Statistics

ETFs To Become $100 Trillion Industry By 2020 - PwC

Tom Burroughes, Group Editor, 27 January 2015

articleimage

Investments channelled via exchange traded funds are expected to expand at an annual rate of 6 per cent to reach $100 trillion by 2020, with insurers, pension funds and hedge funds helping to propel growth, a report said.

Investments channelled via exchange traded funds are expected to expand at an annual rate of 6 per cent to reach $100 trillion by 2020, with insurers, pension funds and hedge funds helping to propel growth, a report said.

ETFs, which track indices of equities, bonds, infrastructure, commodities and other assets, have ballooned in recent years, in part due to their often being cheaper in fees than other, more traditional index-tracking peers. ETFs are often regarded as relatively efficient ways to tap into otherwise hard-to-enter asset classes.

In its report, PricewaterhouseCoopers surveyed executives from 60 ETF sponsors, asset managers and service providers around the world and revealed more than three out of four executives expect ETF assets to double to reach at least $5 trillion by 2020. Some 59 per cent of ETF sponsors expect their business to become more profitable in 2015, the report found.

Institutional investors are widely expected to be the primary global growth driver, with insurance companies, pension plans and hedge funds projected to be significant sources of demand for ETFs.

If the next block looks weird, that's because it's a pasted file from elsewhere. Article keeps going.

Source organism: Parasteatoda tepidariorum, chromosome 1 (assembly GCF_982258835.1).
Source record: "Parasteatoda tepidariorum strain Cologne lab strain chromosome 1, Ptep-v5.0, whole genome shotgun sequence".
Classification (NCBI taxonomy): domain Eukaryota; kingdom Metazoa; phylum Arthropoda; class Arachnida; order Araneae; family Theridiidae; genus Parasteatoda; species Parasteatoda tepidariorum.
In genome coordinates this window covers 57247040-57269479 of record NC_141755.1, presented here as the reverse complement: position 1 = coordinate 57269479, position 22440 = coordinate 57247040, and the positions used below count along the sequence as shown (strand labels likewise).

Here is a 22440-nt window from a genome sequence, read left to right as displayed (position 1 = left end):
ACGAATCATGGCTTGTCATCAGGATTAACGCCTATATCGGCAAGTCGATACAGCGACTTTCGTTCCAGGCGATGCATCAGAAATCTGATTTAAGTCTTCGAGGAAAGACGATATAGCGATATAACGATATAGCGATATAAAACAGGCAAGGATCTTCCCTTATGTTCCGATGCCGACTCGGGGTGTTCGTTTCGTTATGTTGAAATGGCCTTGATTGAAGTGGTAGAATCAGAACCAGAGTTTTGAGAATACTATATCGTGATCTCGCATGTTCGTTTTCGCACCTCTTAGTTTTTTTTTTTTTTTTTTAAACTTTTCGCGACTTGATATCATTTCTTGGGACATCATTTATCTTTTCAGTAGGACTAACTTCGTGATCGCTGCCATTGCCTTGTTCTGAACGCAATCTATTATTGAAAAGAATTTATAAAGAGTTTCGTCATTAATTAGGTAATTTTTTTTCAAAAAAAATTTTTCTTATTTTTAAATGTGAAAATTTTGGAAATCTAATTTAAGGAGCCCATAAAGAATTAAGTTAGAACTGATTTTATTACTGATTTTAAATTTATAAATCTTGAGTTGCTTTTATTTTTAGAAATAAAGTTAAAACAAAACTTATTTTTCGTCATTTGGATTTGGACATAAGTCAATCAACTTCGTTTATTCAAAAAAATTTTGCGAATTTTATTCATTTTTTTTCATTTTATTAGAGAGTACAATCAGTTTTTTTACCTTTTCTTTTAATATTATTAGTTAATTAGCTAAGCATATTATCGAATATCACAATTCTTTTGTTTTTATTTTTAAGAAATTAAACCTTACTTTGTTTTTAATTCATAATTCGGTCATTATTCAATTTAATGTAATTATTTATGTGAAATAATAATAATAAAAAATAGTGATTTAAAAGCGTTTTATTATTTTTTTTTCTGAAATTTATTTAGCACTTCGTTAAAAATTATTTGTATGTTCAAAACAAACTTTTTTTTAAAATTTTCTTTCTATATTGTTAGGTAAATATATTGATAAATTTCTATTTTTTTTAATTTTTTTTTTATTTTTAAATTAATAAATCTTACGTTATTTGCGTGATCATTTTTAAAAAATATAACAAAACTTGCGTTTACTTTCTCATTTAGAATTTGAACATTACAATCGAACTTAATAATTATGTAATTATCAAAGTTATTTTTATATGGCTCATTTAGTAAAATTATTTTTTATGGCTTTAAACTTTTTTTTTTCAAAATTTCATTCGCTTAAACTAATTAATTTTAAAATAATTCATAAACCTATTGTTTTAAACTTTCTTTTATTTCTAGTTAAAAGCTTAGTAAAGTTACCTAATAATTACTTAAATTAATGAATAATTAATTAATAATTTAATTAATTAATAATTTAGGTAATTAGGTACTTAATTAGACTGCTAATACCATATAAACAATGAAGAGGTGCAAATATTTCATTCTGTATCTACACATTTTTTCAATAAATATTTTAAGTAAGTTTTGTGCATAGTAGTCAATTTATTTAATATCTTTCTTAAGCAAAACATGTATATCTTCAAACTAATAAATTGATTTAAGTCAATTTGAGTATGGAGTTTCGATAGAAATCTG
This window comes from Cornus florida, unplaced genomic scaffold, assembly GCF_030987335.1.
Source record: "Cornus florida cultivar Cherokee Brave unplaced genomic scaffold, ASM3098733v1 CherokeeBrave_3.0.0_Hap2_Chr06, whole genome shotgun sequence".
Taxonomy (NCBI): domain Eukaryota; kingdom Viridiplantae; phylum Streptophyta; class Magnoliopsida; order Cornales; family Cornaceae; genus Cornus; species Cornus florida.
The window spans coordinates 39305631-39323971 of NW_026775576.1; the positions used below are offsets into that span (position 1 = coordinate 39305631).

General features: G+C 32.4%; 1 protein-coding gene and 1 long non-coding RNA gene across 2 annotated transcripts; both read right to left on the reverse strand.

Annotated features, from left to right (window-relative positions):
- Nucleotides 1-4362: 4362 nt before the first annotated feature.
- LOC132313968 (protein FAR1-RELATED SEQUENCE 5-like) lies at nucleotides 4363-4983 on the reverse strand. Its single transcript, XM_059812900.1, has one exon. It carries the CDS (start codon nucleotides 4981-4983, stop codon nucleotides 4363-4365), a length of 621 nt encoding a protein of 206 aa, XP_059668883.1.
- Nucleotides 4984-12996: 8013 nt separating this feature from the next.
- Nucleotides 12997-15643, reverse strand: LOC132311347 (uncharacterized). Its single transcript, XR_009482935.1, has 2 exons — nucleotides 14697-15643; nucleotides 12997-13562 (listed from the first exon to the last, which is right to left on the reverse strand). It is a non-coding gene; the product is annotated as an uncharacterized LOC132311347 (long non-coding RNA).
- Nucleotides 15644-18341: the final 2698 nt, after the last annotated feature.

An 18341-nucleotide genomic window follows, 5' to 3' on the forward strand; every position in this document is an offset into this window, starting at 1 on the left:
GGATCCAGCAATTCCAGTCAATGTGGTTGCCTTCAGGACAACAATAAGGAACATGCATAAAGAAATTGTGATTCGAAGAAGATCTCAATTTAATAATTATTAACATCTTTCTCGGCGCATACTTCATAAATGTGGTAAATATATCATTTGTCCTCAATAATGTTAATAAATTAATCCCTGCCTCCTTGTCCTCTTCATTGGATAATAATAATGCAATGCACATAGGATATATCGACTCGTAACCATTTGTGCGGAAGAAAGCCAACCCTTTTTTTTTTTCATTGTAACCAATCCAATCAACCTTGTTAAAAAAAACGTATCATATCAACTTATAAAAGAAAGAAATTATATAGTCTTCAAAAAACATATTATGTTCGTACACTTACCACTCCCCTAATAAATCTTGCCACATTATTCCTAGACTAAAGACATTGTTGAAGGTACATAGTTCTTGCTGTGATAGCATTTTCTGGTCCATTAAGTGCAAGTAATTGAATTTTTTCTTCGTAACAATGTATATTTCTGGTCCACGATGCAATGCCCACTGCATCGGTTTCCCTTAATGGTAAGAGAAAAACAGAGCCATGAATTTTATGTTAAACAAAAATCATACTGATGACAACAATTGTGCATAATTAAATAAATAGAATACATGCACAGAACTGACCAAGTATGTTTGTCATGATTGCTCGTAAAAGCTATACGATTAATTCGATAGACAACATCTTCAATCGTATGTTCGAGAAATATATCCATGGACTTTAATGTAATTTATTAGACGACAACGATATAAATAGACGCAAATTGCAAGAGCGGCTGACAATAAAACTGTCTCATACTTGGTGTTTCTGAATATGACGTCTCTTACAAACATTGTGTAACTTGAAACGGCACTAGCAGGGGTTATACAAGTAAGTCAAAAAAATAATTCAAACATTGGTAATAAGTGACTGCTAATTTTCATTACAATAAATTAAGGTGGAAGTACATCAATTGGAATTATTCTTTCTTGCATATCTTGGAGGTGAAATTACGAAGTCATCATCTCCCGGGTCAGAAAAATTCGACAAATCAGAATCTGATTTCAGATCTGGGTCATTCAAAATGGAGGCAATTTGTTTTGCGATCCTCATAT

Another force boosting ETF growth, the report said, is the move last year by the UK's finance minister, George Osborne, to give holders of pension funds more control over their money.

Europe and the US are expected to continue to dominate the ETF landscape although the highest rates of growth are expected to be found in the less mature markets of Asia, Latin America, the Middle East and Africa, the report continued.

New types of indexing (also referred to as “smart beta”) represent a hotbed of product development activity, with 46 per cent of firms surveyed identifying this as the most important area of innovation. Active ETFs (34 per cent) and alternatives (29 per cent) are also expected to be sources of significant ETF growth between now and 2020.

While the definition of smart beta varies, one fairly common definition is that a smart beta fund, for example, tracks a style index or uses a mechanical investing strategy to obtain the returns associated with a particular strategy without the cost of active management. One example might be an index tracking returns obtained by value investing. Late last year, Invesco PowerShares said demand for such products in Europe is growing rapidly.

 

Register for WealthBriefing today

Gain access to regular and exclusive research on the global wealth management sector along with the opportunity to attend industry events such as exclusive invites to Breakfast Briefings and Summits in the major wealth management centres and industry leading awards programmes